JUNEAU (AP) -- The House passed a supplemental budget Friday that drastically scales down urgent spending sought by Gov. Tony Knowles to promote development of a gas pipeline, inserting instead $1.5 million to lobby for oil drilling in the Arctic National Wildlife Refuge.
Budget leaders in the Republican-controlled Legislature questioned whether the money Knowles asked for is necessary in the fiscal year that ends June 30, given that no application to build a gas pipeline from the North Slope to serve energy-hungry markets in the Lower 48 has been filed.
The House approved only $600,000 of nearly $2 million Knowles sought in the ''fast-track'' supplemental, the more urgent of two spending bills designed to cover spending not authorized in the main budget bill passed in the spring.
''What we tried to focus on were efforts that were tangible,'' said House Finance Committee Co-Chairman Eldon Mulder, R-Anchorage.
The money would go to a pipeline coordinator in the Department of Natural Resources, where it could be doled out to other agencies.
Knowles sought money for a variety of reasons, ranging from field work by the Department of Fish and Game to gas tax research by the Department of Revenue. The goal was to have as much information in hand as possible when a pipeline application is filed, so permits could be issued swiftly and the project could go forward quickly.
''I don't know why anyone would want to put the brakes on a project whose time has really come,'' Knowles said. Without the money, permitting agencies could lose the summer field work season and put the project a year behind schedule, Knowles said. ''The urgency of it is the market is ripe right now.''
The portion of Knowles request that irked lawmakers most was more than $400,000 Knowles requested for the activities of the Alaska Highway Gas Policy Council, a panel Knowles appointed to hold public meetings and collect testimony on questions such as whether the state should take an ownership stake in the pipeline and how gas can be used to benefit Alaskans along the pipeline route and elsewhere.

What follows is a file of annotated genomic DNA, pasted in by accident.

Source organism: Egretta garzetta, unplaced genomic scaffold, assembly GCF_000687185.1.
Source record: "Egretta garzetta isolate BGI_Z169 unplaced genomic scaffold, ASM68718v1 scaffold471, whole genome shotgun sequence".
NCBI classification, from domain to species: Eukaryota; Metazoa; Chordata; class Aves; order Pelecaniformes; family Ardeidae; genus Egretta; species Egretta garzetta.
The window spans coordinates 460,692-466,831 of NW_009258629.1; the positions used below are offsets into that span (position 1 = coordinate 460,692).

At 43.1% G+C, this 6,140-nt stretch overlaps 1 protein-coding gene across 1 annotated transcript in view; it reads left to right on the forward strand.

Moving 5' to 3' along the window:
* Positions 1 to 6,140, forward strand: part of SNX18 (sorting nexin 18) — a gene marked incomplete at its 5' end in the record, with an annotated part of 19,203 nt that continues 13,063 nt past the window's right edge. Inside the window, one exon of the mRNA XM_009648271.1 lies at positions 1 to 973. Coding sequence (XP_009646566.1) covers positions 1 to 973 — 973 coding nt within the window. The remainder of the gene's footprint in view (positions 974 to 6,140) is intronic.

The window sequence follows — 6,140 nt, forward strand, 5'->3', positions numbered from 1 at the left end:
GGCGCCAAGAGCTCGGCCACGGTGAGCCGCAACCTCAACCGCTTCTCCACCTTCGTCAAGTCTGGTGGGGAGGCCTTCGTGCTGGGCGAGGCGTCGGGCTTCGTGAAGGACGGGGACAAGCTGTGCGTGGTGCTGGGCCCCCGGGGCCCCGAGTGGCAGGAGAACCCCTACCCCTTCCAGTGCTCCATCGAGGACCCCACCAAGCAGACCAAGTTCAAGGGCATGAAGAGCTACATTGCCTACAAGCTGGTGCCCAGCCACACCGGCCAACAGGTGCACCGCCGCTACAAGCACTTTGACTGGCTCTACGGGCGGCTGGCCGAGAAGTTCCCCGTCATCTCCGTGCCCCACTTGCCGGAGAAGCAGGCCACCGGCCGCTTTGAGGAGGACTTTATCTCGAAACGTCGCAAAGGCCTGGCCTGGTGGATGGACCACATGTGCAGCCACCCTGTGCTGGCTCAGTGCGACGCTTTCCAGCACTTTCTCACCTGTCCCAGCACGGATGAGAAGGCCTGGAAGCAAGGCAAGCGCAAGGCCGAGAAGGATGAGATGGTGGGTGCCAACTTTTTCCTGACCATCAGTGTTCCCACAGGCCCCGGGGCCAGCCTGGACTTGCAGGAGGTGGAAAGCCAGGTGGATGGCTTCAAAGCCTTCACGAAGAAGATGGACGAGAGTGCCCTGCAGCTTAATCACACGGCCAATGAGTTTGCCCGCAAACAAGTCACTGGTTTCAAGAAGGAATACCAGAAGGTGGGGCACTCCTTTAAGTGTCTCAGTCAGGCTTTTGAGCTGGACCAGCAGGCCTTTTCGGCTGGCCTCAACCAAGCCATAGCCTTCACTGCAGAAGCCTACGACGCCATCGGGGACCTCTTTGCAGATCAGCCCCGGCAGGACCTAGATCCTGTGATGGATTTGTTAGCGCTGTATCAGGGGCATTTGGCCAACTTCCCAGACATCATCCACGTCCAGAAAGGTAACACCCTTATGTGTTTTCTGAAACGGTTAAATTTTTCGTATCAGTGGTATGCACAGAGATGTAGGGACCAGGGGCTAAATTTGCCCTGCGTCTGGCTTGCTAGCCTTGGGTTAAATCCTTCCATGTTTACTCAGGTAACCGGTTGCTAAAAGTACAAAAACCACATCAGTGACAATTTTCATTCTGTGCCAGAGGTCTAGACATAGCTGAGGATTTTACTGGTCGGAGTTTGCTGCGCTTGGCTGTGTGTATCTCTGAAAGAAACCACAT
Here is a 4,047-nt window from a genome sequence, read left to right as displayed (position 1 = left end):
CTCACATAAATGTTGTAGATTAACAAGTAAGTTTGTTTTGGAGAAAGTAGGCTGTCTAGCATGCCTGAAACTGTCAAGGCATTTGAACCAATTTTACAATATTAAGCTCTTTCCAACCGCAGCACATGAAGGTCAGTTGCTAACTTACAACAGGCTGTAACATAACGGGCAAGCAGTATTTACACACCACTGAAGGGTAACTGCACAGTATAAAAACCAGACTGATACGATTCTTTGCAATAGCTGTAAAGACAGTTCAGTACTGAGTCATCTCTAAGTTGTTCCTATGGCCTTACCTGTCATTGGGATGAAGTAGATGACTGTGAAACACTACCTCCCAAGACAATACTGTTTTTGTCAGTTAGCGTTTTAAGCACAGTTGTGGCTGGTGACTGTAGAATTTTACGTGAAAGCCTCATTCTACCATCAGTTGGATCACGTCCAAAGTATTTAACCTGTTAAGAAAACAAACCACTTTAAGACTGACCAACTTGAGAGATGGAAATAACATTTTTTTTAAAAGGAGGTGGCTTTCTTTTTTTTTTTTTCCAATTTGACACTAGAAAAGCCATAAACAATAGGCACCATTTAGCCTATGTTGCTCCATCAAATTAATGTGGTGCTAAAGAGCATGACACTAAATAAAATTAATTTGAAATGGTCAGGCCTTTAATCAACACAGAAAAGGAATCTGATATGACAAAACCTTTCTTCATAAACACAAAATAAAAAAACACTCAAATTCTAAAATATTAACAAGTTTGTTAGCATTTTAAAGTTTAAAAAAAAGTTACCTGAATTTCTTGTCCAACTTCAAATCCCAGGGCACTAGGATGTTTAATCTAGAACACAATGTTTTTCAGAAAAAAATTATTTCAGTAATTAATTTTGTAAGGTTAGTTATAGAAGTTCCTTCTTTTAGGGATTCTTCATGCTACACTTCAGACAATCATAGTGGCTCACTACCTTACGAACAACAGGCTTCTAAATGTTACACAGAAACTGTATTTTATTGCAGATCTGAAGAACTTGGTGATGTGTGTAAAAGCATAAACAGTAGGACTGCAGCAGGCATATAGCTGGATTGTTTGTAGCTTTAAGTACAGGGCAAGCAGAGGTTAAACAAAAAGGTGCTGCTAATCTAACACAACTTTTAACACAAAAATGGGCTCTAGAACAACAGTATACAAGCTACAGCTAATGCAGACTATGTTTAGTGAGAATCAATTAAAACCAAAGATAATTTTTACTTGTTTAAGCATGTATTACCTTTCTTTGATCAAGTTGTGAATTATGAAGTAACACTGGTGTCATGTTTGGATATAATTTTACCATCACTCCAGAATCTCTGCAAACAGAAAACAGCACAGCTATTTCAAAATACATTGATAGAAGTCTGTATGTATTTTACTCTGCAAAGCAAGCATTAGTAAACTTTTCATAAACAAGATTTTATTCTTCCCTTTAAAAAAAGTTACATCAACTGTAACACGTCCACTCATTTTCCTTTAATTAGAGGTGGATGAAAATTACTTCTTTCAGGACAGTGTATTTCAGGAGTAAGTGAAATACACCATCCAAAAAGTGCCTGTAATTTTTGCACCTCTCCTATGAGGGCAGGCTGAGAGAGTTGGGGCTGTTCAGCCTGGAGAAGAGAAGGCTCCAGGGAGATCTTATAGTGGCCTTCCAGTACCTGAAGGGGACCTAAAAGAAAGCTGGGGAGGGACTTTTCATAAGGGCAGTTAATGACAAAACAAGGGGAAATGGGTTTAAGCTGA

Republican lawmakers dismissed the proposal as unnecessary public relations, suggesting the money could be better spent elsewhere. But Knowles defended it Friday.
''There's a lot of questions that Alaskans, very legitimately, need to talk about and think about,'' Knowles said. ''The public process is important.''
In the House bill, the money is diverted to Arctic Power, a private group that advocates oil development in ANWR. The organization has received a steady stream of money from the state in recent years as it mounted futile campaigns to open the reserve.
However, the election of oil-friendly George W. Bush as president, along with high energy prices and tight supplies in the Lower 48, sparked new hope for development in ANWR and prompted Arctic Power to seek an additional $1.5 million.
''The opportunity for consideration of opening ANWR is greater now than ever,'' Mulder said.
The appropriation drew protest from Democrats in the Legislature, especially a provision that allows Arctic Power to keep the money until 2006 if it isn't spent in an intensive lobbying effort this year.
''This is an enormous amount of money -- money that could be spent on state programs,'' said Rep. Sharon Cissna, D-Anchorage.
The budget passed Friday spends nearly $5 million from the state's general fund and more than $27 million overall. Most of the rest comes from the federal government. Among the items paid for in the bill:
--$608,400 for the Alaska Redistricting Board, which must begin a frantic rush to redraw the state's election districts when it receives population data from the 2000 Census in a few weeks.
--$600,000 for the Department of Revenue for expert analysis of a major oil and gas property tax dispute on the North Slope.
--$500,000 for the Special Olympics to help pay for lodging and other costs at the Special Olympics World Games in March.
--$252,000 for the Division of Elections to offset the cost of the separate Republican primary required by a U.S. Supreme Court decision that invalidated Alaska's blanket primary.
--$195,000 to the Department of Administration to increase pay for nurses in pioneers' homes, where below-market wages were causing staff shortages.
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